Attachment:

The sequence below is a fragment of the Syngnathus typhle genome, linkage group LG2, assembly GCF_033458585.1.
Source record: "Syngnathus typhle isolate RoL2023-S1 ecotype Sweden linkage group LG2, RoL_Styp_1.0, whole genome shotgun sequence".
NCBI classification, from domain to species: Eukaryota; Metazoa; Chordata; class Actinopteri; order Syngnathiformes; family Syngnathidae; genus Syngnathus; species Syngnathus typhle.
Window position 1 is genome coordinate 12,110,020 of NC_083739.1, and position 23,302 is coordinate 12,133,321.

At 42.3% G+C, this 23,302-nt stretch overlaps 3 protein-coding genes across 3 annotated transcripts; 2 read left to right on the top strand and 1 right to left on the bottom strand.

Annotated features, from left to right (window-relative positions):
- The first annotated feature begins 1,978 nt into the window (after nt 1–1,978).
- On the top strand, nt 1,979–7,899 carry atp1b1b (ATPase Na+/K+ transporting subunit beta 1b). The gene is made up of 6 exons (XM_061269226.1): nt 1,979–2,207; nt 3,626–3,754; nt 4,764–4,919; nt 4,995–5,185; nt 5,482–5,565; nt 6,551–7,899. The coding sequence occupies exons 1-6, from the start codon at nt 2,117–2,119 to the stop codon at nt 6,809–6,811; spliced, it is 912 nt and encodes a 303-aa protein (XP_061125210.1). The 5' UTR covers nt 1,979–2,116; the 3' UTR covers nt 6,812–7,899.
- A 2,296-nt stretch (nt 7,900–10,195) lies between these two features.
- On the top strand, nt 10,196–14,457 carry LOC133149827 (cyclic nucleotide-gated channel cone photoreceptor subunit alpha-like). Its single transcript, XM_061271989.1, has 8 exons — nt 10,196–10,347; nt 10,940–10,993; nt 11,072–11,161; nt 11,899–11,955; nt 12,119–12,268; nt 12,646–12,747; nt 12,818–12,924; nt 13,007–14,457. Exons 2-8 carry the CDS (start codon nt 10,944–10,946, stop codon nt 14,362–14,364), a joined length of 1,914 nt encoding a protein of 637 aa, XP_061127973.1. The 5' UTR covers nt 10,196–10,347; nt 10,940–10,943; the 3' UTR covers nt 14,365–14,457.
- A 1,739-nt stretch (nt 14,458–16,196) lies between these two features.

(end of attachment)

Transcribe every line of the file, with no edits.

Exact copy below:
The sequence below is a fragment of the Syngnathus typhle genome, linkage group LG2, assembly GCF_033458585.1.
Source record: "Syngnathus typhle isolate RoL2023-S1 ecotype Sweden linkage group LG2, RoL_Styp_1.0, whole genome shotgun sequence".
NCBI classification, from domain to species: Eukaryota; Metazoa; Chordata; class Actinopteri; order Syngnathiformes; family Syngnathidae; genus Syngnathus; species Syngnathus typhle.
Window position 1 is genome coordinate 12,110,020 of NC_083739.1, and position 23,302 is coordinate 12,133,321.

At 42.3% G+C, this 23,302-nt stretch overlaps 3 protein-coding genes across 3 annotated transcripts; 2 read left to right on the top strand and 1 right to left on the bottom strand.

Annotated features, from left to right (window-relative positions):
- The first annotated feature begins 1,978 nt into the window (after nt 1–1,978).
- On the top strand, nt 1,979–7,899 carry atp1b1b (ATPase Na+/K+ transporting subunit beta 1b). The gene is made up of 6 exons (XM_061269226.1): nt 1,979–2,207; nt 3,626–3,754; nt 4,764–4,919; nt 4,995–5,185; nt 5,482–5,565; nt 6,551–7,899. The coding sequence occupies exons 1-6, from the start codon at nt 2,117–2,119 to the stop codon at nt 6,809–6,811; spliced, it is 912 nt and encodes a 303-aa protein (XP_061125210.1). The 5' UTR covers nt 1,979–2,116; the 3' UTR covers nt 6,812–7,899.
- A 2,296-nt stretch (nt 7,900–10,195) lies between these two features.
- On the top strand, nt 10,196–14,457 carry LOC133149827 (cyclic nucleotide-gated channel cone photoreceptor subunit alpha-like). Its single transcript, XM_061271989.1, has 8 exons — nt 10,196–10,347; nt 10,940–10,993; nt 11,072–11,161; nt 11,899–11,955; nt 12,119–12,268; nt 12,646–12,747; nt 12,818–12,924; nt 13,007–14,457. Exons 2-8 carry the CDS (start codon nt 10,944–10,946, stop codon nt 14,362–14,364), a joined length of 1,914 nt encoding a protein of 637 aa, XP_061127973.1. The 5' UTR covers nt 10,196–10,347; nt 10,940–10,943; the 3' UTR covers nt 14,365–14,457.
- A 1,739-nt stretch (nt 14,458–16,196) lies between these two features.